To find out what's really happening in the exam room, HealthyWomen partnered with WebMD to survey more than 3,100 midlife women on their attitudes and behaviors related to healthy aging and, especially, menopause. Called Aging Smart, Aging Well, our comprehensive survey breaks out its findings by four key stages of midlife womanhood: premenopausal, perimenopausal, menopausal and postmenopausal to track how women's health care experiences change.

To that end, our survey reveals that nearly half the women we surveyed say they don't proactively discuss their health concerns with their provider, and the vast majority of us don't discuss the concerns that worry us the most: cancer (only 11 percent have spoken up about their concerns), dementia (3 percent), heart disease (18 percent) and stroke (9 percent).

And when it comes to mental health, midlife women say anxiety has the greatest impact on their quality of life, yet only 16 percent have brought it up with their health care provider.

Breaking out data by groups also surfaced important differences. Black women are more likely to say they speak up than women of other races and ethnicities. Age plays a role as well, with more younger women than postmenopausal women saying they feel that "aging is a natural process, and there's nothing you can do to stop it." You can read more about all our findings here.

Reading this survey, I am reminded that our mission at HealthyWomen is to empower women to ask the questions they need answered. To that end, here are a few key things to consider before your next well-woman visit:

A loss of estrogen does a lot more than stop menstruation. While women can be laser-focused on estrogen's impact on their monthly periods, the hormonal decline that leads up to menopause can be equally disruptive elsewhere in the body. For example, a loss of estrogen in the brain can lead to memory lapses, irritability or insomnia, while at the waistline a shortage can cause a spurt in fat deposits and the loss of your hour-glass shape. Estrogen levels can also affect your skin, causing it to become patchy and dry. Want to learn more about estrogen's role in your body? HealthyWomen can help.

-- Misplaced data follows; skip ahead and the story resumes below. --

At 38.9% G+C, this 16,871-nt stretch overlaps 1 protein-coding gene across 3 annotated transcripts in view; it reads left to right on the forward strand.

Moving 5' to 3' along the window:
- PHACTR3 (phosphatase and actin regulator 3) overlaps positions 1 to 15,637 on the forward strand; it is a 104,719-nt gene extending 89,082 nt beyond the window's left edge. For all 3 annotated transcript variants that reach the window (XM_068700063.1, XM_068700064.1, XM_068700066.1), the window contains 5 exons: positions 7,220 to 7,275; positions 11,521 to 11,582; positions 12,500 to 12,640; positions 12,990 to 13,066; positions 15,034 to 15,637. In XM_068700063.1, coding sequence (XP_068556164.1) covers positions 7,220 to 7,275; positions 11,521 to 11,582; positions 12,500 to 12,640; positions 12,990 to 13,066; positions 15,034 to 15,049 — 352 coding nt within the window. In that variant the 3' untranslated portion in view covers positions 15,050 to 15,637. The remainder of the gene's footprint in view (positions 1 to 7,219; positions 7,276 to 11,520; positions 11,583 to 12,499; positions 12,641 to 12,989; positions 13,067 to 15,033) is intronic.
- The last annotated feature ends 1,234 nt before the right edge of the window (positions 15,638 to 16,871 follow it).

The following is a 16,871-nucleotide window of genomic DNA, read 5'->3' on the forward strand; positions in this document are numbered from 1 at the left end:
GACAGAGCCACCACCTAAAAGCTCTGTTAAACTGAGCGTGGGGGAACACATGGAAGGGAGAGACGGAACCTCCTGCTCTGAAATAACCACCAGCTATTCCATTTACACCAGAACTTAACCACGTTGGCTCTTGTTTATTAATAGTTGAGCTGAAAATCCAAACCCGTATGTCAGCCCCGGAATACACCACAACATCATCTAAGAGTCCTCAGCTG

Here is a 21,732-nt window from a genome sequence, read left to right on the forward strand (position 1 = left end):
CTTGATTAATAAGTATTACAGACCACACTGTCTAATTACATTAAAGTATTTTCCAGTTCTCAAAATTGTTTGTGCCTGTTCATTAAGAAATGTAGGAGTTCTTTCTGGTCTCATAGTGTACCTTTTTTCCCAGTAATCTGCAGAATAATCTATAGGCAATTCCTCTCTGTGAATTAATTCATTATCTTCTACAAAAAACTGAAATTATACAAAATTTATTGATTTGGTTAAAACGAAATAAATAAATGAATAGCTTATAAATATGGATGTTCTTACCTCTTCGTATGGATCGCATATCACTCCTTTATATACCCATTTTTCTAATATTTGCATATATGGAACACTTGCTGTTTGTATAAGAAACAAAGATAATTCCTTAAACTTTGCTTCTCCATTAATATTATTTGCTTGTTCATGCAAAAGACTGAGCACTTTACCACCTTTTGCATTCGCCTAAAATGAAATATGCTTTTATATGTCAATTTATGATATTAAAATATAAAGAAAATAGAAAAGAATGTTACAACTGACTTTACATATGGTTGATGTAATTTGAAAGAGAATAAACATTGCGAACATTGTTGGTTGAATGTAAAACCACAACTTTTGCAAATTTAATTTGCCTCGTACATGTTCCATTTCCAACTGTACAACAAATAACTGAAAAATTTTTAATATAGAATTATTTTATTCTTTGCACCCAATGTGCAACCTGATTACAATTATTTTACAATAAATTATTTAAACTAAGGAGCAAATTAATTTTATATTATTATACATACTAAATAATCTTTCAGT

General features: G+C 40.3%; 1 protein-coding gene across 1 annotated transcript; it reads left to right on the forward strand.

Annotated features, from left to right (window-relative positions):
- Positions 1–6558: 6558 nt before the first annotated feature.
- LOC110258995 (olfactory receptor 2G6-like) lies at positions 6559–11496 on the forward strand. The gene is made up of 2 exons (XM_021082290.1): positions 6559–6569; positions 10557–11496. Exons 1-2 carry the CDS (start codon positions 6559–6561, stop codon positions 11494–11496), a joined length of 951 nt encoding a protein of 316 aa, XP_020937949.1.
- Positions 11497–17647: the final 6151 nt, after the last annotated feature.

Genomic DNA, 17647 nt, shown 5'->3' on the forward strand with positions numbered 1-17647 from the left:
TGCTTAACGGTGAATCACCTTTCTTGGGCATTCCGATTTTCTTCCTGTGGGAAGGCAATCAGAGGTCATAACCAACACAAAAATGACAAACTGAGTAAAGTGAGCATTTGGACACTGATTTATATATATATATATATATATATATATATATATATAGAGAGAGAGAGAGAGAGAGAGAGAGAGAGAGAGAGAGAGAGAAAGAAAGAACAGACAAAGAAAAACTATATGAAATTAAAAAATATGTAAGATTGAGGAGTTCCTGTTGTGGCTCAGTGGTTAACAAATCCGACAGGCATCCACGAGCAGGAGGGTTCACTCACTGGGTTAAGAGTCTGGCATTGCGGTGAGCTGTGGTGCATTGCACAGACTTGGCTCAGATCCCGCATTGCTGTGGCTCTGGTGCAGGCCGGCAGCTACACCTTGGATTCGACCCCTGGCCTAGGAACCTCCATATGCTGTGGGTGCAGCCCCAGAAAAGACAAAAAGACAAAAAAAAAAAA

Signs and symptoms of menopause can look a lot like a bad hair day. One of the most challenging aspects of menopause is that so many changes are happening at once. Although any single change may not warrant a trip to your health care provider, taken together they can push you to be unhappy, even depressed. Nothing about your body should be too off-putting or embarrassing to discuss with your health care provider, including your mental and sexual health. If you think you might need to talk to someone, likely you do.

Treat your body as your partner in healthy aging. As a midlife woman, now is the time to become more attuned to your body than ever before. While you may not recognize (or appreciate) the changes underway, it will soon become apparent how one day's lifestyle choice can influence how well you feel in the days to come.

The wisdom of menopause will serve you the rest of your life. Menopause is a time of enrichment when a woman comes to know her body intimately. What you learn about yourself will strengthen your ability to distinguish pesky annoyances of aging from something potentially more serious. Either way, there is no circumstance under which a woman should feel questions about her health will not be taken seriously by her practitioner.

If your current provider isn't listening to you, then it's time to find a new one who does.